Music

What music is supposed to do

Lisa Van Wyk

Freshlyground have been banned from performing in Zimbabwe. Theirs is just one case music's long history as a political tool.

Popular Afropop band Freshlyground have had their visas to perform in Zimbabwe revoked.

This, after their Robert Mugabe spoof video for Chicken to Change, a collaboration with the ZA News team, upset the delicate constitution of the Zimbabwean ruling party. This effectively bans them from performing in the country for the foreseeable future.

This may seem a bit like banning the Care Bears, but it won’t be the first time a state has tried to silence a band, or, at the very least, turn the volume down a little. Music is a very important political tool, which probably explains why governments take it so seriously. If a catchy slogan on its own is a powerful rallying force, a message set to an irresistible beat is unstoppable.

South African
Under apartheid, there was a great deal of restriction, both from the government, who tried to silence both local artists who told South Africans the truth and international artists who tried to tell everyone else. Add to that the cultural boycotts, where foreigners refused on principle to play here, and you have a pretty sad situation when it comes to musical expression. That said, there’s nothing like an oppressor to ensure that the music made underground is as vibrant, emotive and powerful as any ever produced, and it is that heritage and energy that still feeds many local artists today.

Fela Kuti
If anyone wants to learn how to really annoy an African government, they should just look at the master himself. Nigerian legend Fela Kuti was critical of his own government, other people’s governments, Islam, Christianity, colonisers, the colonised, and more. He put these views into songs and other writings. And, as suits someone with a megalomaniac streak, created an entire community around himself called the Kalakuta Republic, which was constantly raided and destroyed by the Nigerian government in the seventies. He then started his own political party and tried to run for president. Thirteen years after his death, his music is still shared between those wanting to bring about social consciousness and change.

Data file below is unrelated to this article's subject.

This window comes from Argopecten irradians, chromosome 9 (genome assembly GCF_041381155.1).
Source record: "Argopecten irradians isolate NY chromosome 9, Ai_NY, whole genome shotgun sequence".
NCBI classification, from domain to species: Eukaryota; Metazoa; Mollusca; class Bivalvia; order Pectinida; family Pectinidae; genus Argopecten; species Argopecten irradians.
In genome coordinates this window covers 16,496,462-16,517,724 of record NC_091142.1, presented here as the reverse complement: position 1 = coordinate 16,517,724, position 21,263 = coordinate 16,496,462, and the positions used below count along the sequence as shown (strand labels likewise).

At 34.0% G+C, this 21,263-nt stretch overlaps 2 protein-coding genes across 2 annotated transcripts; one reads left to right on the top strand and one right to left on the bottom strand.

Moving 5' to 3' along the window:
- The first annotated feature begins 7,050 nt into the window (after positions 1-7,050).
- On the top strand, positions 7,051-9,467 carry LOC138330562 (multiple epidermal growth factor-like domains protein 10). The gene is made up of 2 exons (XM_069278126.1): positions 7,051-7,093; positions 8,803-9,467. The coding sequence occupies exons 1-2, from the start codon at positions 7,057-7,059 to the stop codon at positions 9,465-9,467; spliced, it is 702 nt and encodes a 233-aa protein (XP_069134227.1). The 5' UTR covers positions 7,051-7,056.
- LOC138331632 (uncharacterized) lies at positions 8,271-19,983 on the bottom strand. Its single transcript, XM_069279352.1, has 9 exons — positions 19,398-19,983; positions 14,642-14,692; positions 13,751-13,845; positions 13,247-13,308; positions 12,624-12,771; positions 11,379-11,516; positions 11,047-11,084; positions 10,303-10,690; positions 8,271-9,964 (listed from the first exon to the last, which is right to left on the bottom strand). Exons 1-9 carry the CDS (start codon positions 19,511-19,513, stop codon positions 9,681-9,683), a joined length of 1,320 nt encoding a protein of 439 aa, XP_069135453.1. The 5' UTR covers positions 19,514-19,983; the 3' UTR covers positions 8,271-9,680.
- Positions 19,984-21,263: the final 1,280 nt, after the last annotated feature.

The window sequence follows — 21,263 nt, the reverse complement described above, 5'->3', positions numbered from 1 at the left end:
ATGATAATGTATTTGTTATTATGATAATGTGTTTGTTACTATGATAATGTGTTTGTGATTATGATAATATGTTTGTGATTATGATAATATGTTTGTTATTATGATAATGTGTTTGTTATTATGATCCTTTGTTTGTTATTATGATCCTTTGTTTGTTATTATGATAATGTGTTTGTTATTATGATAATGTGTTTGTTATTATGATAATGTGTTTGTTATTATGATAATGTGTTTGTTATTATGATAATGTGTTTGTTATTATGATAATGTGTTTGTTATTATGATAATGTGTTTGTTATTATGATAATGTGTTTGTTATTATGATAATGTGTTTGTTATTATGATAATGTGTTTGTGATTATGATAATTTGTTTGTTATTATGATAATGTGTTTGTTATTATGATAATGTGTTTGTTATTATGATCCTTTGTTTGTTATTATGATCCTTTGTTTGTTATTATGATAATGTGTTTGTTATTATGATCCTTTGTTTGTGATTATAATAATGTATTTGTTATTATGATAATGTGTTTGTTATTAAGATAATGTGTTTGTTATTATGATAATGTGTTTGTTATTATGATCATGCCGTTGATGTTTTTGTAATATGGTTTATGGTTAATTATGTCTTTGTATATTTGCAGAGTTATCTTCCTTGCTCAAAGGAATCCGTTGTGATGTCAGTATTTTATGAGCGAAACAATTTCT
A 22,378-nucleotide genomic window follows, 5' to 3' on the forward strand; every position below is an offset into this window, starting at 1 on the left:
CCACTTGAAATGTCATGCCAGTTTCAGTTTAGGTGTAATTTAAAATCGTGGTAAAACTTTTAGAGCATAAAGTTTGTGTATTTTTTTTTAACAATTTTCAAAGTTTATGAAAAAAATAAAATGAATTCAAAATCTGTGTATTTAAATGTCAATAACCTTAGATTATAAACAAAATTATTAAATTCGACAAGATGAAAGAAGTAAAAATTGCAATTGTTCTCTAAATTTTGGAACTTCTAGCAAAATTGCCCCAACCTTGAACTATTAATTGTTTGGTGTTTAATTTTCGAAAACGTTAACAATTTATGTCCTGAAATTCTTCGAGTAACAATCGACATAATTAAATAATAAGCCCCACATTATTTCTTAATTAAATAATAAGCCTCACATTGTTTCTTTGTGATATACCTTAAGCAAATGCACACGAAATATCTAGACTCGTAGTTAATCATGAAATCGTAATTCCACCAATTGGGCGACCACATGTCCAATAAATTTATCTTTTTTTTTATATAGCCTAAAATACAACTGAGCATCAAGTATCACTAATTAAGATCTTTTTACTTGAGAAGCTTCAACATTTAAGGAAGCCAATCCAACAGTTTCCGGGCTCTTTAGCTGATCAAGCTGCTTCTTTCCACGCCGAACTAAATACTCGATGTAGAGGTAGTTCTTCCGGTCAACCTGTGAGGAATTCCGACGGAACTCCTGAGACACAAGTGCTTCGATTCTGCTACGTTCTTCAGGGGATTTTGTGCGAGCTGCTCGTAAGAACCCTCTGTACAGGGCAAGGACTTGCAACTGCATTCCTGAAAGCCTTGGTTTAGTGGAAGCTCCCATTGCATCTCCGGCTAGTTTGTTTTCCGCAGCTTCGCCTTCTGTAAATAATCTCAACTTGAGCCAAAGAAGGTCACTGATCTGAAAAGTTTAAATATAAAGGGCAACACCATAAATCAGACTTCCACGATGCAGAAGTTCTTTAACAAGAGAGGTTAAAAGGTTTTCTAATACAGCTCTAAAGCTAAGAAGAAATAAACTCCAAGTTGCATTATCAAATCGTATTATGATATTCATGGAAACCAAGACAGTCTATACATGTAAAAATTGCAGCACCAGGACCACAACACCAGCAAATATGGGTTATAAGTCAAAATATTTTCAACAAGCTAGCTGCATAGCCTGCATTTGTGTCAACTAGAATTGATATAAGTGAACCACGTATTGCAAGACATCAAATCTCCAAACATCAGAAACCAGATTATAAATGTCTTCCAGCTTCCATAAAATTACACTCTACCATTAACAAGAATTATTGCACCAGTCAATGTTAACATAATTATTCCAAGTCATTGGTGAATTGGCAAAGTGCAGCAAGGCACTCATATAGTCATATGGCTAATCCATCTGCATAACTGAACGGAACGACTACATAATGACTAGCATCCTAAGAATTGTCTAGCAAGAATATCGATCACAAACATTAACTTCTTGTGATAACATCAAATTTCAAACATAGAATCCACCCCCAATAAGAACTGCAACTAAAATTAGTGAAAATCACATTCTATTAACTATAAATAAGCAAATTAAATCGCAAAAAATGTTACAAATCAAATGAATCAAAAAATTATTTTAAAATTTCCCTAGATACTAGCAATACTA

America’s Vietnam war
There were plenty of young people in the United States who were keen to point out just what a mess the Vietnam war was causing. The vibrant expressions of that dissatisfaction, that the US government had no real power to silence (they must have been kicking themselves for that First Amendment) are one of that era’s most enduring legacies. When Kent State University students protesting the war were shot at and killed by police, Crosby, Stills Nash & Young wrote Ohio, one of the most direct protest songs of the time as it mentions president Richard Nixon by name.

China
The list of artists banned from performing in China gets longer every day. The Ministry of Culture keeps a close watch on anyone who seems too outspoken on issues such as Tibet and Taiwan, and stops them from entering the country. Since Icelandic singer Bjork started yelling “Tibet!” from the stage while performing in Shanghai, things have become even stricter. Bob Dylan for example, who, while he no doubt really irritated the US government throughout the sixties and seventies, was never actually censored, was denied entry last year based on his reputation as a grumpy old protest singer.

Iran
You’re not like likely to hear anything you can sing along to on Iranian radio. The government has a near complete ban on Western music, and only Iranian classical and religious music (with a few local pop songs thrown in for the kids) can be played. Some Iranian musicians have been banned from leaving the country lest they promote their anti-government views. That said, you can still buy music by Yusuf Islam (the artist formerly known as Cat Stephens) in shops. If you really want to.

A new phenomenon has young “Western style” Iranian bands finding ways to get their music heard out of the country—at major cost. Some have left the country to tour the UK and other places, knowing they can never go back without finding themselves in all sorts of trouble. In a recent documentary highlighting these bands (No One Knows about Persian Cats) a concert organiser, when the police arrive at a gig, is heard saying: “This is what music is supposed to do”.


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